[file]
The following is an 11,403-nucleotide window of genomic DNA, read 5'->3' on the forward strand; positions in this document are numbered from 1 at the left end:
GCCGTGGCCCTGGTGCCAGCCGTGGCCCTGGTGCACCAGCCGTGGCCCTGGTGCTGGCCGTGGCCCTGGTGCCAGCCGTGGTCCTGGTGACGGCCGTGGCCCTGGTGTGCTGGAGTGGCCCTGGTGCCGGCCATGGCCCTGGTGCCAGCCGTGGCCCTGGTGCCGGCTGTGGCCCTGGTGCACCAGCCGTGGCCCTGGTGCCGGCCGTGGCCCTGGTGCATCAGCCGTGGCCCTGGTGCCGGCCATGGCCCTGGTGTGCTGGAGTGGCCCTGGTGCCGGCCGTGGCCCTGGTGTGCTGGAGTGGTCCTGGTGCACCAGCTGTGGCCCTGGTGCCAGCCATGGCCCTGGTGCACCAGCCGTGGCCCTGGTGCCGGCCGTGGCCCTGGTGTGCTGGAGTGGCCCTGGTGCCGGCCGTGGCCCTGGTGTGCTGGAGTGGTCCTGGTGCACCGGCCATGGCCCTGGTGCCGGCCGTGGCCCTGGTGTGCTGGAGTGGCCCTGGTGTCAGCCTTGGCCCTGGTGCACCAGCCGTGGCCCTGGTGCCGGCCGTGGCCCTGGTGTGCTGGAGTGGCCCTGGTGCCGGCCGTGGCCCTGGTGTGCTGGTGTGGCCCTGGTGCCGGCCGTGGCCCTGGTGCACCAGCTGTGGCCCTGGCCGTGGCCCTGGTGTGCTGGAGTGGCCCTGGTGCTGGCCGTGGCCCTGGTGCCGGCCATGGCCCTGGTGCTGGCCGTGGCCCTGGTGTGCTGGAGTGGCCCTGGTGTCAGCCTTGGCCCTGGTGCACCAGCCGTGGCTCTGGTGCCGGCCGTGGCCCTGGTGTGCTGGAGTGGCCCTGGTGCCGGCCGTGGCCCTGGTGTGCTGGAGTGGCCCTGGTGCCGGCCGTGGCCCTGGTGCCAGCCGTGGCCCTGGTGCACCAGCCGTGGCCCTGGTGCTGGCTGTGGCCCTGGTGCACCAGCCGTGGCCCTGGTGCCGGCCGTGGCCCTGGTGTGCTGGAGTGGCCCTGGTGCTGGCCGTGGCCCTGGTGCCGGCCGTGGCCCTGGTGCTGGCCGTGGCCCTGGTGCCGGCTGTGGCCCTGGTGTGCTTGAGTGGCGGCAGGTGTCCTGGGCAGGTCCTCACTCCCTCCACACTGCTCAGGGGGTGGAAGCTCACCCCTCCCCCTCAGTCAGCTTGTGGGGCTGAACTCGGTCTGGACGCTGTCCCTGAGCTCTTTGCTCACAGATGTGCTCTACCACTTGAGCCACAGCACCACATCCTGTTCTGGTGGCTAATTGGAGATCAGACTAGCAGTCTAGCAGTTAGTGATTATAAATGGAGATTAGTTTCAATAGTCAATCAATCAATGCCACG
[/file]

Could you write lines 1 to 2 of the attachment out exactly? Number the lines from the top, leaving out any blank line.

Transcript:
The following is an 11,403-nucleotide window of genomic DNA, read 5'->3' on the forward strand; positions in this document are numbered from 1 at the left end:
GCCGTGGCCCTGGTGCCAGCCGTGGCCCTGGTGCACCAGCCGTGGCCCTGGTGCTGGCCGTGGCCCTGGTGCCAGCCGTGGTCCTGGTGACGGCCGTGGCCCTGGTGTGCTGGAGTGGCCCTGGTGCCGGCCATGGCCCTGGTGCCAGCCGTGGCCCTGGTGCCGGCTGTGGCCCTGGTGCACCAGCCGTGGCCCTGGTGCCGGCCGTGGCCCTGGTGCATCAGCCGTGGCCCTGGTGCCGGCCATGGCCCTGGTGTGCTGGAGTGGCCCTGGTGCCGGCCGTGGCCCTGGTGTGCTGGAGTGGTCCTGGTGCACCAGCTGTGGCCCTGGTGCCAGCCATGGCCCTGGTGCACCAGCCGTGGCCCTGGTGCCGGCCGTGGCCCTGGTGTGCTGGAGTGGCCCTGGTGCCGGCCGTGGCCCTGGTGTGCTGGAGTGGTCCTGGTGCACCGGCCATGGCCCTGGTGCCGGCCGTGGCCCTGGTGTGCTGGAGTGGCCCTGGTGTCAGCCTTGGCCCTGGTGCACCAGCCGTGGCCCTGGTGCCGGCCGTGGCCCTGGTGTGCTGGAGTGGCCCTGGTGCCGGCCGTGGCCCTGGTGTGCTGGTGTGGCCCTGGTGCCGGCCGTGGCCCTGGTGCACCAGCTGTGGCCCTGGCCGTGGCCCTGGTGTGCTGGAGTGGCCCTGGTGCTGGCCGTGGCCCTGGTGCCGGCCATGGCCCTGGTGCTGGCCGTGGCCCTGGTGTGCTGGAGTGGCCCTGGTGTCAGCCTTGGCCCTGGTGCACCAGCCGTGGCTCTGGTGCCGGCCGTGGCCCTGGTGTGCTGGAGTGGCCCTGGTGCCGGCCGTGGCCCTGGTGTGCTGGAGTGGCCCTGGTGCCGGCCGTGGCCCTGGTGCCAGCCGTGGCCCTGGTGCACCAGCCGTGGCCCTGGTGCTGGCTGTGGCCCTGGTGCACCAGCCGTGGCCCTGGTGCCGGCCGTGGCCCTGGTGTGCTGGAGTGGCCCTGGTGCTGGCCGTGGCCCTGGTGCCGGCCGTGGCCCTGGTGCTGGCCGTGGCCCTGGTGCCGGCTGTGGCCCTGGTGTGCTTGAGTGGCGGCAGGTGTCCTGGGCAGGTCCTCACTCCCTCCACACTGCTCAGGGGGTGGAAGCTCACCCCTCCCCCTCAGTCAGCTTGTGGGGCTGAACTCGGTCTGGACGCTGTCCCTGAGCTCTTTGCTCACAGATGTGCTCTACCACTTGAGCCACAGCACCACATCCTGTTCTGGTGGCTAATTGGAGATCAGACTAGCAGTCTAGCAGTTAGTGATTATAAATGGAGATTAGTTTCAATAGTCAATCAATCAATGCCACG